• High self esteem- if like themselves and typically agree with statements like “i'm a lot of fun to be with” and “i have good ideas”.

  • Sense of personal control- feel empowered rather than helpless do better at school, cope better with stress/typically happier.

  • Optimism- agree with statements like “when i undertake something new i expect to succeed”.

  • Extraversion- people who are more outgoing are happier when with other people than alone.

18 of 40

Myers and Diener (1995) findings

Relationships of happy people

  • For some it creates more stress and unhappiness than happiness, Jean- Paul Sartre (1973) said “Hell is other people”.

  • For most, benefits outweighs strains (for most ppl).

  • Burt 1986- People who can name several close friends are healthier and happier than people who can't name such friends.

  • Lee et al 1991- Married people are happier than unmarried people 39% versus 24%.

  • Wood et al 1989- In meta-analysis of 93 studies, women and men reported similar levels of happiness for marriage and non-marriage.

 

19 of 40

Myers and Diener (1995) findings

Work and the flow of happy people

  • Work satisfaction affects happiness.

  • People who are out of work are less likely than those in work- work provides identity, sense that one's life matters and sense of community.

  • However, work can be unsatisfying/stressful and is associated with unhappiness,

  • Mihaly Csikszentmihalyi- introduced concept of flow, extent to which we become caught up in activity so other things matter less. He used beppers to question people throughout their day about what they were doing and whether they were happy. He found people were happiest when engaged in mindful challenge and experiencing flow.

 

20 of 40

Myers and Diener (1995) findings

Faith of happy people

  • Poloma and Pendleton 1990- North America and Europe people who are religious report higher levels of happiness.

  • Gallup 1984- people with a high spiritual commitment were twice as likely to say they were very gappy e.g. people who agree with statements like “my religious faith is the most important thing in my life”.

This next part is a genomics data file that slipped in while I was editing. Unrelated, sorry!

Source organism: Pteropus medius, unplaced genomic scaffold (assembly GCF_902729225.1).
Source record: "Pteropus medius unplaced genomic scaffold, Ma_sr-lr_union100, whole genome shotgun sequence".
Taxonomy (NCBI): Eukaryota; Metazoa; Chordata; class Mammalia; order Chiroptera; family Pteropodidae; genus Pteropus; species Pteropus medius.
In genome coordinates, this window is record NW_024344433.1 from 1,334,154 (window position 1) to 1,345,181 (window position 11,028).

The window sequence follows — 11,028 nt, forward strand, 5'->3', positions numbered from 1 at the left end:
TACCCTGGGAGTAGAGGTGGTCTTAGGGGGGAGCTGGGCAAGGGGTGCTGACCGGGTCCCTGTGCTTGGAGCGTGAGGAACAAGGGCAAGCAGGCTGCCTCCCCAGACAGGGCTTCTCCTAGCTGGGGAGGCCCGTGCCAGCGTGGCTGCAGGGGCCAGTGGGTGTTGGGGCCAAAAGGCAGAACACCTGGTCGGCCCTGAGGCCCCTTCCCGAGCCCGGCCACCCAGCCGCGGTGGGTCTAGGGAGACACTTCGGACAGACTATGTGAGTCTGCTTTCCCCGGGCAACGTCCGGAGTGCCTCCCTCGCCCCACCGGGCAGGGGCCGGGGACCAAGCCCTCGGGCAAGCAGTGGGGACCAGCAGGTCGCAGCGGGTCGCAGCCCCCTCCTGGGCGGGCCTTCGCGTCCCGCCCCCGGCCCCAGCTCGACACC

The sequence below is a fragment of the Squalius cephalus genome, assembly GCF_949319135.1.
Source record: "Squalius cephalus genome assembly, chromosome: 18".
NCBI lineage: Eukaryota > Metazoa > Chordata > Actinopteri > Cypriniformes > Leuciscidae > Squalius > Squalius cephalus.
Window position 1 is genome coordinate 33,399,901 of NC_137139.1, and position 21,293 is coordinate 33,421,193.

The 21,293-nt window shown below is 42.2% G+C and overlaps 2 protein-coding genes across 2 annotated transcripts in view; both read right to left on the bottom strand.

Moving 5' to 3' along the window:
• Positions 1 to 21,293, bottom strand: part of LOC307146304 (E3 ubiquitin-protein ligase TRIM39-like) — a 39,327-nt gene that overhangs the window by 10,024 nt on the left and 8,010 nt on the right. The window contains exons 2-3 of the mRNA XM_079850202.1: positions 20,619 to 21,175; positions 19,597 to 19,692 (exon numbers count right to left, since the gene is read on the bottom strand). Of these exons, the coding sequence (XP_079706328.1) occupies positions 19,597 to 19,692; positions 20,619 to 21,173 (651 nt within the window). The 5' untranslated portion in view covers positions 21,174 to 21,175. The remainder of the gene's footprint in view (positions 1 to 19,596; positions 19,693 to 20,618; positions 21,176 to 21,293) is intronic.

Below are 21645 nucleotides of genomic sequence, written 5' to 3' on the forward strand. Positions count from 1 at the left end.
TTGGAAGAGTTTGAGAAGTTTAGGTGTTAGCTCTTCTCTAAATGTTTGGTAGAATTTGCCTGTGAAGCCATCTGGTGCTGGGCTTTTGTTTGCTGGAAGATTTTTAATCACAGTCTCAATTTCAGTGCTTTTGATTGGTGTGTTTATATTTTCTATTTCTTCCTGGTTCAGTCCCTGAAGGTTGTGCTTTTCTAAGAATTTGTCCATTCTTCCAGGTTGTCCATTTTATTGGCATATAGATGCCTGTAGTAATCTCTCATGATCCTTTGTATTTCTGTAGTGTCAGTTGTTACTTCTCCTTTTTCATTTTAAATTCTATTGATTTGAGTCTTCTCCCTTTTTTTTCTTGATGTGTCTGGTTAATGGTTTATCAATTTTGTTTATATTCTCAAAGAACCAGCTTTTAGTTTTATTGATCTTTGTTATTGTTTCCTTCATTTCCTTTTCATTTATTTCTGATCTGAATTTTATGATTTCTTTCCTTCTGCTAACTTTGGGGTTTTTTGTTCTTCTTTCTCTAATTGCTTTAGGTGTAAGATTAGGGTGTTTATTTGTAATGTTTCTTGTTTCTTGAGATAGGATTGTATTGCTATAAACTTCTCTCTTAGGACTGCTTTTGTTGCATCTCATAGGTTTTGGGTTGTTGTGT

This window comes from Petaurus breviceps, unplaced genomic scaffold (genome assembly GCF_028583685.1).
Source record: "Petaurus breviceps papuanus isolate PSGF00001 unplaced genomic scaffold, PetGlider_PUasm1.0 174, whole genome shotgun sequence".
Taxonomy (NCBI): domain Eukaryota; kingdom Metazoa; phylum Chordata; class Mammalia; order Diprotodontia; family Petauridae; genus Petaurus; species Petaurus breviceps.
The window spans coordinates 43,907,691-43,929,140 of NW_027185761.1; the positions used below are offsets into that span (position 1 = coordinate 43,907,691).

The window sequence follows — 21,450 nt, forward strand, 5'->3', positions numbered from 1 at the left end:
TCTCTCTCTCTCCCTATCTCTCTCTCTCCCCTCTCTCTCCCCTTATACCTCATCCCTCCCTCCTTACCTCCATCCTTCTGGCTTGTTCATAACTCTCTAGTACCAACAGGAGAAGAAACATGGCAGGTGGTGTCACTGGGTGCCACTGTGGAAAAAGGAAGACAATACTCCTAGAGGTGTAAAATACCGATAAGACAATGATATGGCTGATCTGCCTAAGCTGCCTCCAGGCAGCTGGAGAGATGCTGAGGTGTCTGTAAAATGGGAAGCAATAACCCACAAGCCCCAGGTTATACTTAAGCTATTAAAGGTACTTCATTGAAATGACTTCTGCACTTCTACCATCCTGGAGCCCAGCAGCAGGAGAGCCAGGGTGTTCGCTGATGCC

• Witter et al 1985- happiness also associated with strength of religious affiliation and frequency of worship attendance.

21 of 40

Myers and Diener (1995) conclusion

  1. Importance of adaption.

  • Effects of positive/negative events fade over time e.g. people who win lottery only experience short term increases in happiness. Conversely, people who go through psychological trauma like those who survived horrific experiences in concentrations camps recover their hope and happiness.

  • Recent longitudinal study found that it's only events in last three months that influence SWB- due to human capacity to adapt to life circumstances.

22 of 40

Myers and Diener (1995) conclusion

  1. Cultural worldview.

  • Cultural attitudes predispose people to interpret life events differently.

  • Some cultures construe world as benevolent and controllable place whereas other cultures emphasise negative emotions like anxiety, anger and guilt.

  1. Values and goals.

  • People with high sense of SWB have goals- ambitions.

  • Other facts- money/intelligence, matter if relevant to goals.

  • Explains why money matters more in poor country because relevant to one's goals, in more affluent society money matters less because that isn't prime factor in achieving one's goals.

23 of 40

Myers and Diener (1995) conclusion

The future

  • Person's happiness is not predictable from age, gender or affluence.

  • Appears to be associated with race and culture- people who are happy possess certain traits, tend to have close relationships enjoy their work and are religious.

  • Importance of such understanding is psychologists can help build word that enhances human well-being.

24 of 40

Myers and Diener evaluation: method and procedure

Self-report

  • Data collected about subjective well-being (SWB) is subjective- when someone reports they are happy we have no way of confirming/challenging that.

  • Respondents might not be telling the truth- on questionnaires people produce social desirable answers- research found social desirability scores correlate with happiness scores i.e. people who represent themselves as happy tend to give socially desirable answers.